13. 13.
    Scheuer J, Tipton CM (1977) Cardiovascular adaptations to physical training. Ann Rev Physiol 39: 221–251CrossRefGoogle Scholar
  14. 14.
    Pfeffer MA, Ferrell BA, Pfeffer JM, Weiss AK, Fishbein MC, Frohlich ED (1978) Ventricular morphology and pumping ability of exercised spontaneously hypertensive rats. Am J Physiol 235 (2): H193 — H199PubMedGoogle Scholar
  15. 15.
    Weiss L (1978) Adaptive cardiovascular changes to physical training in spontaneously hypertensive and normotensive rats. Cardiovasc Res 12 (6): 329–333PubMedCrossRefGoogle Scholar
  16. 16.
    Tipton CM, Matthes RD, Callahan A, Tcheng T, Lais LT (1977) The role of chronic exercise on resting blood pressure of normotensive and hypertensive rats. Med Sci Sports 9 (3): 168–177PubMedGoogle Scholar
  17. 17.
    Evenwel R, Struyker-Boudier H (1979) Effect of physical training on the development of hypertension in the spontaneously hypertensive rat. Pflügers Arch 381: 19–24PubMedCrossRefGoogle Scholar
  18. 18.
    Shyu BC, Andersson SA, Thoren P (1984) Spontaneous running in wheels. A microprocessor assisted method for measuring physiological parameters during exercise in rodents. Acta Physiol Scand 121: 103–109Google Scholar
  19. 19.
    Friberg P, Nordlander M (1986) Influence of long-term antihypertensive therapy on cardiac function, coronary flow and myocardial oxygen consumption in spontaneously hypertensive rats. J Hypertension 4: 165–173CrossRefGoogle Scholar
  20. 20.
    Stage L (1978) Rapid determination of cardiac output in small animals from dye dilution measurements. Acta Physiol Scand 102: 43AGoogle Scholar
  21. 21.
    Friberg P (1985) Structural and functional adaptation in the rat myocardium and coronary vascular bed caused by changes in pressure and volume load. Acta Physiol Scand [Suppl 540] 124: 1–47CrossRefGoogle Scholar
  22. 22.
    Noresson E, Hallbäck M, Hjalmarsson A (1977) Structural “resetting” of the coronary vascular bed in spontaneously hypertensive rats. Acta Physiol Scand 101: 363–365PubMedCrossRefGoogle Scholar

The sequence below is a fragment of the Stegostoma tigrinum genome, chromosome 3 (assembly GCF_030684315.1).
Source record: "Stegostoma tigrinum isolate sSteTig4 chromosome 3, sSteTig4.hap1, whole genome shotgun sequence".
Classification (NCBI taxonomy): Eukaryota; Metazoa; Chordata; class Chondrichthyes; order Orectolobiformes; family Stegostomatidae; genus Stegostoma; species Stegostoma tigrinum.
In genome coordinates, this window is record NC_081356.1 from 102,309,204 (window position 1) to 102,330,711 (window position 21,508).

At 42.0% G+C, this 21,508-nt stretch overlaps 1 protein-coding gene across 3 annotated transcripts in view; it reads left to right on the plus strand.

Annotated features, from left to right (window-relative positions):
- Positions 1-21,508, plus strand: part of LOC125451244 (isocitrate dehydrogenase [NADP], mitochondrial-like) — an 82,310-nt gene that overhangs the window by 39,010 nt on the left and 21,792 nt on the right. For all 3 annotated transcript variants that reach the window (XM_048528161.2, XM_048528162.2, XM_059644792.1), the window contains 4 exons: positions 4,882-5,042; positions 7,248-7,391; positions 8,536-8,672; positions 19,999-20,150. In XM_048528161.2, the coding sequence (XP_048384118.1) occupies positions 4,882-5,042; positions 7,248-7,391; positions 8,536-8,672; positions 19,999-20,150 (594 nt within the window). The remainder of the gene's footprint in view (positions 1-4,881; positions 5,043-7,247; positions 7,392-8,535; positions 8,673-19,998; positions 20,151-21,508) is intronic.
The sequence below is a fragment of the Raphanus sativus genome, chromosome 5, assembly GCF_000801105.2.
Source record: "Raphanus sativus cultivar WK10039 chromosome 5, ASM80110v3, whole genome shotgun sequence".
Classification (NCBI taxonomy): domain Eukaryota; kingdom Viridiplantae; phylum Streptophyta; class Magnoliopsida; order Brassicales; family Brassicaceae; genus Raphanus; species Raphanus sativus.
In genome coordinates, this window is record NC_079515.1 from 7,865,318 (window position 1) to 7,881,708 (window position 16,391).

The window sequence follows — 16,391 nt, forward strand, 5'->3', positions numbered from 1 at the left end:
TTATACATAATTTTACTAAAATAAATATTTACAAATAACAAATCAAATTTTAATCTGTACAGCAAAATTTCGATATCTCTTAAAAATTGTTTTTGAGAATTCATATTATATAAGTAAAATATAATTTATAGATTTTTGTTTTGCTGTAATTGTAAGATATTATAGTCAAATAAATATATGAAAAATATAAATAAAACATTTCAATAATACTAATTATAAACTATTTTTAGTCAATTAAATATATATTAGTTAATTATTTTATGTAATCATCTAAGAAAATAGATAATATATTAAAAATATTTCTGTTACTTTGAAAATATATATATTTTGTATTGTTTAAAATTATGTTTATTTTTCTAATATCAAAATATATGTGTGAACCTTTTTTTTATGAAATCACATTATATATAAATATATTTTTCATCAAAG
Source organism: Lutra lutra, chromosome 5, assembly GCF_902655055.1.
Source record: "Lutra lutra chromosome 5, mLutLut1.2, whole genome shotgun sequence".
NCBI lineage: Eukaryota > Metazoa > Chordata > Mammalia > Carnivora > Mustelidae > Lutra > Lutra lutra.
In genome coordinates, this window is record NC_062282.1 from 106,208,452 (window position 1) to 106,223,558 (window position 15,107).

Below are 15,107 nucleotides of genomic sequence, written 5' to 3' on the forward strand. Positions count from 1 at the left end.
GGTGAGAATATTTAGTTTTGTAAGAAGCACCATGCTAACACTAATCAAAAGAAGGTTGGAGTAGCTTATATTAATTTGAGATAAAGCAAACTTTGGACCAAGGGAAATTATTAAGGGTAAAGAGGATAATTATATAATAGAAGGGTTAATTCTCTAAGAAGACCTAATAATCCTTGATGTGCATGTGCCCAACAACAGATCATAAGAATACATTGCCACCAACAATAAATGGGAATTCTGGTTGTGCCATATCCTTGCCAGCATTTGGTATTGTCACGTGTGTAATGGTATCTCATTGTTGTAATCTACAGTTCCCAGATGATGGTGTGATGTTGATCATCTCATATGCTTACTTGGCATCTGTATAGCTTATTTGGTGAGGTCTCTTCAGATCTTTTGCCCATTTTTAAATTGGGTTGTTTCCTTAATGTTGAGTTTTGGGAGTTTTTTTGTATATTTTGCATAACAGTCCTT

23. 23.
    Folkow B, Hallbäck M, Lundgren Y, Weiss L (1970) Structurally based increase of flow resistance in spontaneously hypertensive rats. Acta Physiol Scand 79: 373–378PubMedCrossRefGoogle Scholar
  24. 24.
    Göthberg G, Folkow B (1983) Age-dependent alterations in the structurally determined vascular resistance, pre-to postglomerular resistance ratio and glomerular filtration capacity in kidneys, as studied in aging normotensive rats and spontaneously hypertensive rats. Acta Physiol Scand 177: 547–555CrossRefGoogle Scholar
  25. 25.
    Nordlander M, Wâhlander H, Friberg P (1986) Myocardial and vascular structural adaptation to chronic pressure overload. J Cardiovasc Pharmacol (in press)Google Scholar
  26. 26.
    Alfaro A, Schaible TF, Malhotra A, Yipintsoi T, Scheuer J (1983) Impaired coronary flow and ventricular function in hearts of hypertensive rats. Cardiovasc Res 17: 553–561PubMedCrossRefGoogle Scholar
  27. 27.
    Braunwald E (1971) Control of myocardial oxygen consumption. Physiologic and clinical considerations. Am J Cardiol 27: 416–432PubMedCrossRefGoogle Scholar
  28. 28.
    Strauer BE (1984) The coronary circulation in hypertensive heart disease. Hypertension [Suppl III] 6: 74–80Google Scholar
  29. 29.
    Lundin SA, Hallbäck-Nordlander M (1980) Background of hyperkinetic circulatory state in young spontaneously hypertensive rats. Cardiovasc Res 14: 561–567PubMedCrossRefGoogle Scholar
  30. 30.
    Knardahl S, Sagvolden T (1979) Open-field behavior of spontaneously hypertensive rats. Behavioral and Neural Biology 27: 187–200PubMedCrossRefGoogle Scholar
  31. 31.
    Wikstrand J (1984) Left ventricular function in early primary hypertension. Functional consequences of cardiovascular structural changes. Hypertension [Suppl III] 6: 108–116Google Scholar
  32. 32.
    Lutas EM, Deveraux RB, Reis G, Alderman MH, Pickering TG, Borer JS, Laragh JH (1985) Increased cardiac performance in mild essential hypertension. Left ventricular mechanics Hypertension 7: 979–988CrossRefGoogle Scholar
  33. 33.
    Sugishita Y, Susumu K, Matsuda M, Yamaguchi T, Ito I (1983) Myocardial mechanics of athletic hearts in comparison with diseased hearts. Am Heart J 105: 273–280PubMedCrossRefGoogle Scholar
  34. 34.
    Friberg P, Folkow B, Nordlander M (1986) Cardiac dimensions in spontaneously hypertensive rats following different modes of blood pressure reduction by antihypertensive treatment. J Hypertension 4: 85–92CrossRefGoogle Scholar

Copyright information

© Springer-Verlag Berlin Heidelberg 1987

Authors and Affiliations

  • Peter Friberg
    • 1
  1. 1.Department of PhysiologyUniversity of GöteborgGöteborgSweden

Personalised recommendations